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Swedish parliament elects conservative PM

October 17, 2022

The leader of the Moderate Party, Ulf Kristersson, is set to head a three-party minority coalition, with backing from the far-right Sweden Democrats. The new government is set to enact major cuts on immigration policies.

Ulf Kristersson, wearing glasses and a headset, delivers a speech at the event, gesturing with his left hand
The Swedish parliament has elected Ulf Kristersson as its new head of governmentImage: TT NEWS AGENCY via REUTERS

Ulf Kristersson, the leader of the conservative Moderate Party, was elected on Monday as Sweden's prime minister with the support — for the first time — of the anti-immigration Sweden Democrats. 

The 58-year-old politician announced last week that his party, along with the Christian Democrats and Liberals, had reached a deal to form a minority coalition backed by the Sweden Democrats. 

On Monday, 176 lawmakers voted in favor of Kristersson becoming the next prime minister, and 173 voted against. 

Kristersson will replace outgoing Prime Minister Magdalena Andersson of the Social Democrats.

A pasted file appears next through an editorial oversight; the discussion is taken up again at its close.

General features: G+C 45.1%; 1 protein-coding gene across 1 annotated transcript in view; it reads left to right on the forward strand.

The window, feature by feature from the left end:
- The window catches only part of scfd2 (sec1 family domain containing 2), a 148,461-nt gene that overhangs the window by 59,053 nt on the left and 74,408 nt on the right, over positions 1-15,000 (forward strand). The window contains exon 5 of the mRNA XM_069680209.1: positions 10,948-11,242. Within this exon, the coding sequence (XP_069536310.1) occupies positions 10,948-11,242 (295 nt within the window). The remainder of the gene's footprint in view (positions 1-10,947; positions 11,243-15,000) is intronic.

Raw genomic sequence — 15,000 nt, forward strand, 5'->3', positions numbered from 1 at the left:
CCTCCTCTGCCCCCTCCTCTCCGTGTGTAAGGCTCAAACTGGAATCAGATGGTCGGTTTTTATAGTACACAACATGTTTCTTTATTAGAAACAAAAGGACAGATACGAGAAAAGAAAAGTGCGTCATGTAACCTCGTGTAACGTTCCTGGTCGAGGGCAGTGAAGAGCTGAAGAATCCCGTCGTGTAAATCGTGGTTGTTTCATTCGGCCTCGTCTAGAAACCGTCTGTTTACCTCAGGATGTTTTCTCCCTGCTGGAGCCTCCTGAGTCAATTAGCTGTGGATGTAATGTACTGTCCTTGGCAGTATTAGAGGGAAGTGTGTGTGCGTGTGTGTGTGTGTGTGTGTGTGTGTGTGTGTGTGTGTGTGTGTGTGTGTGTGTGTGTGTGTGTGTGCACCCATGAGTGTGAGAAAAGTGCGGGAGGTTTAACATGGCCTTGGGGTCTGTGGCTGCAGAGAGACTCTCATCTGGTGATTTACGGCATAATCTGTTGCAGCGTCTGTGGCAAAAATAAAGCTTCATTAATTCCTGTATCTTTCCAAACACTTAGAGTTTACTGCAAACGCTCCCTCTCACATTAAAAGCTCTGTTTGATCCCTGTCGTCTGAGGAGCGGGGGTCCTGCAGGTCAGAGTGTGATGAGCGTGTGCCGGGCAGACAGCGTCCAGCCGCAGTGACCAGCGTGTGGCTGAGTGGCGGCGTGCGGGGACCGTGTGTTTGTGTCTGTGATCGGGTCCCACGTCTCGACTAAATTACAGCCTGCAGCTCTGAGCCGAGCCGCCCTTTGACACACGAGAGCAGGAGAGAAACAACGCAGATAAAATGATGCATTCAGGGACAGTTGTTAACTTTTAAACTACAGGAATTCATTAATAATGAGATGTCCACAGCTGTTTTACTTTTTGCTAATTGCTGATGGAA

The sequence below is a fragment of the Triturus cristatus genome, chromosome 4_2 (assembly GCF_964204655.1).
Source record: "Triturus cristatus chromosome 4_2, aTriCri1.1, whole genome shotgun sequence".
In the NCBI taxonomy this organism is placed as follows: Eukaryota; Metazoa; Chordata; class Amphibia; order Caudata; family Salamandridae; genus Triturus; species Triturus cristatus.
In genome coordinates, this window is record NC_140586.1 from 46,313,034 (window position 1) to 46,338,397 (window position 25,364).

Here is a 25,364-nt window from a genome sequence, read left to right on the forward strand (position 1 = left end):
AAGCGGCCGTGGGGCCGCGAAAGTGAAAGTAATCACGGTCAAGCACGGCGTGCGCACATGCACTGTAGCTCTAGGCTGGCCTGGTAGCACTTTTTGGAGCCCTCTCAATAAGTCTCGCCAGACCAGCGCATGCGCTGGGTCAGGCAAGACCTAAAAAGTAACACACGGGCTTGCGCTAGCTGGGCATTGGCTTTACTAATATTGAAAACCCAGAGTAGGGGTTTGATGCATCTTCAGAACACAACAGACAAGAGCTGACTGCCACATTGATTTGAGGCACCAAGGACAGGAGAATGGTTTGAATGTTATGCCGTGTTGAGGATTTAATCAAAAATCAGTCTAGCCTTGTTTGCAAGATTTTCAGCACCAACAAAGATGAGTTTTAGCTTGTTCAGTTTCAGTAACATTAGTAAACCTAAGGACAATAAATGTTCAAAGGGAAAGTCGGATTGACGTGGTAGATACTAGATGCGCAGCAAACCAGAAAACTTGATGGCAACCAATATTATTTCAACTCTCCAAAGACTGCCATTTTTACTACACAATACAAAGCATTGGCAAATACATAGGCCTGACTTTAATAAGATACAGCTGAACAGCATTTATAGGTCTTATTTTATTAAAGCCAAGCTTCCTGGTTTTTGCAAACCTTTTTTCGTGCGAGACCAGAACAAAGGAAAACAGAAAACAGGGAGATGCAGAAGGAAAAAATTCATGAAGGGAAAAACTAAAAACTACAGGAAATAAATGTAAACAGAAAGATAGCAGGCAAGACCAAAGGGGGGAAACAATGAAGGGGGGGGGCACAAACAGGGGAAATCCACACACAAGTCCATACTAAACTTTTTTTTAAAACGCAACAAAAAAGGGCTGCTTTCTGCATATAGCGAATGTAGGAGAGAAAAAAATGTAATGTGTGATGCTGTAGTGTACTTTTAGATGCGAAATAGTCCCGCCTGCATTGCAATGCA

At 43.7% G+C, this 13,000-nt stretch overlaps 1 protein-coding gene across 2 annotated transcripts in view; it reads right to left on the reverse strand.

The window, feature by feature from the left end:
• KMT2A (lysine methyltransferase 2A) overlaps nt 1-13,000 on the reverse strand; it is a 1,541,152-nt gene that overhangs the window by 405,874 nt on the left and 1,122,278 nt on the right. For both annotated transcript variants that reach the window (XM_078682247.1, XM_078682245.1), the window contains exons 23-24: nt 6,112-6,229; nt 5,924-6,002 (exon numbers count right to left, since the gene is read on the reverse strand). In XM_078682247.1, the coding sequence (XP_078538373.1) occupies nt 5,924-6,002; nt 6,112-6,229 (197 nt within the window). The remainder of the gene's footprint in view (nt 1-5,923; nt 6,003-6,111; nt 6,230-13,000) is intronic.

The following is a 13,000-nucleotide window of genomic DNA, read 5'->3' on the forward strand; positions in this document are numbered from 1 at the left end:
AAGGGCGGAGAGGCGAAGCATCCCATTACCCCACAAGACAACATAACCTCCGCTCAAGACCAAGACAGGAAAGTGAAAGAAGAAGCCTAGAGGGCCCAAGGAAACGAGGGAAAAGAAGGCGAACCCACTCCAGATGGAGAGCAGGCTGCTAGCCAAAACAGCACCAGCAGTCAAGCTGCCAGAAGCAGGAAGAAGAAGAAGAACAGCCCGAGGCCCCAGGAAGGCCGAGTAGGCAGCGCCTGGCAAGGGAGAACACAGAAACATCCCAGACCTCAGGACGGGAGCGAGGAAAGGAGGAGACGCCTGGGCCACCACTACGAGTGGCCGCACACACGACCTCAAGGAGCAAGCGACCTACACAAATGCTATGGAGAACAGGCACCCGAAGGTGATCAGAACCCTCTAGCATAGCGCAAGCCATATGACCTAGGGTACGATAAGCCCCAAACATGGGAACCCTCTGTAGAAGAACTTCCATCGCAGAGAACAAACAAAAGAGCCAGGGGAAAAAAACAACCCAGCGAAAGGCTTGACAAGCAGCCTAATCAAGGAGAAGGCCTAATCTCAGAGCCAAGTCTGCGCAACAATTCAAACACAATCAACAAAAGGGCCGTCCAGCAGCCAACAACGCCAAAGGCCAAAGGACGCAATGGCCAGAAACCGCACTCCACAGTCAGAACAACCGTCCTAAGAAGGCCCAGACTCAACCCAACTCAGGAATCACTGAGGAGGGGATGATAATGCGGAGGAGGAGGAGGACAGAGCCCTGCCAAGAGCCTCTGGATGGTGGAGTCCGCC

Andersson's center-left party dominated Swedish politics since the 1930s but is now in opposition after the September election

What is expected from the new Swedish government?

The three parties in the next right-wing government and their key ally, the far-right Sweden Democrats, have presented a road map for their government. 

The 62-page document calls for increased police funding and the construction of new nuclear reactors. 

The new government is likely to make major cuts to the country's refugee and immigration policies, including  restricting immigration laws, toughening rules on immigrants receiving benefits from the state and reviewing inducements for voluntary repatriation "with a particular focus on those who have not integrated."

Kristersson is also widely expected to back Sweden's historic bid to join NATO

He said the coalition government will remain in "close collaboration" with the Sweden Democrats.

The Sweden Democrats said they would have preferred to technically be part of the minority coalition but stressed that the policies the government pursued were what ultimately mattered to them. 

"It is what the government does that is important, not what the government looks like," Sweden Democrat leader Jimmie Akesson told parliament.

fb/rs (AFP, AP, dpa, Reuters)